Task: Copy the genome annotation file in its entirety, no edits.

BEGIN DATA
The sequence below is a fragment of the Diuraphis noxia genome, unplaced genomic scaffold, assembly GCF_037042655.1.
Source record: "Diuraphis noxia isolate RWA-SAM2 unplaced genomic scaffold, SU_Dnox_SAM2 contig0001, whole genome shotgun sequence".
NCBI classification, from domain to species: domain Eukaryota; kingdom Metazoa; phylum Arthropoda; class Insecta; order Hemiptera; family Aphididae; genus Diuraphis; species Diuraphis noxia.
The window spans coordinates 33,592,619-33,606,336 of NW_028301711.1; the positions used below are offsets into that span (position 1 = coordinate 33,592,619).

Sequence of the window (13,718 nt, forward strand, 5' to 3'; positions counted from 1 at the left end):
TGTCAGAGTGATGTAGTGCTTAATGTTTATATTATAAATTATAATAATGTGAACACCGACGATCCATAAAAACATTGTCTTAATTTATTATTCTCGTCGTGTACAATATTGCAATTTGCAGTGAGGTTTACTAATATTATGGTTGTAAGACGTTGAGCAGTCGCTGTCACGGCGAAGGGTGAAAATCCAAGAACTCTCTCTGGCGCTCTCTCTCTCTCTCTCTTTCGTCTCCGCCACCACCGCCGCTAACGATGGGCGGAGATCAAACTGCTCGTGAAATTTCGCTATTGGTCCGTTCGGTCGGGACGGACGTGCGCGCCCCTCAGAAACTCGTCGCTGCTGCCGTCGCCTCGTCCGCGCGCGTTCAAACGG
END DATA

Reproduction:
The sequence below is a fragment of the Diuraphis noxia genome, unplaced genomic scaffold, assembly GCF_037042655.1.
Source record: "Diuraphis noxia isolate RWA-SAM2 unplaced genomic scaffold, SU_Dnox_SAM2 contig0001, whole genome shotgun sequence".
NCBI classification, from domain to species: domain Eukaryota; kingdom Metazoa; phylum Arthropoda; class Insecta; order Hemiptera; family Aphididae; genus Diuraphis; species Diuraphis noxia.
The window spans coordinates 33,592,619-33,606,336 of NW_028301711.1; the positions used below are offsets into that span (position 1 = coordinate 33,592,619).

Sequence of the window (13,718 nt, forward strand, 5' to 3'; positions counted from 1 at the left end):
TGTCAGAGTGATGTAGTGCTTAATGTTTATATTATAAATTATAATAATGTGAACACCGACGATCCATAAAAACATTGTCTTAATTTATTATTCTCGTCGTGTACAATATTGCAATTTGCAGTGAGGTTTACTAATATTATGGTTGTAAGACGTTGAGCAGTCGCTGTCACGGCGAAGGGTGAAAATCCAAGAACTCTCTCTGGCGCTCTCTCTCTCTCTCTCTTTCGTCTCCGCCACCACCGCCGCTAACGATGGGCGGAGATCAAACTGCTCGTGAAATTTCGCTATTGGTCCGTTCGGTCGGGACGGACGTGCGCGCCCCTCAGAAACTCGTCGCTGCTGCCGTCGCCTCGTCCGCGCGCGTTCAAACGG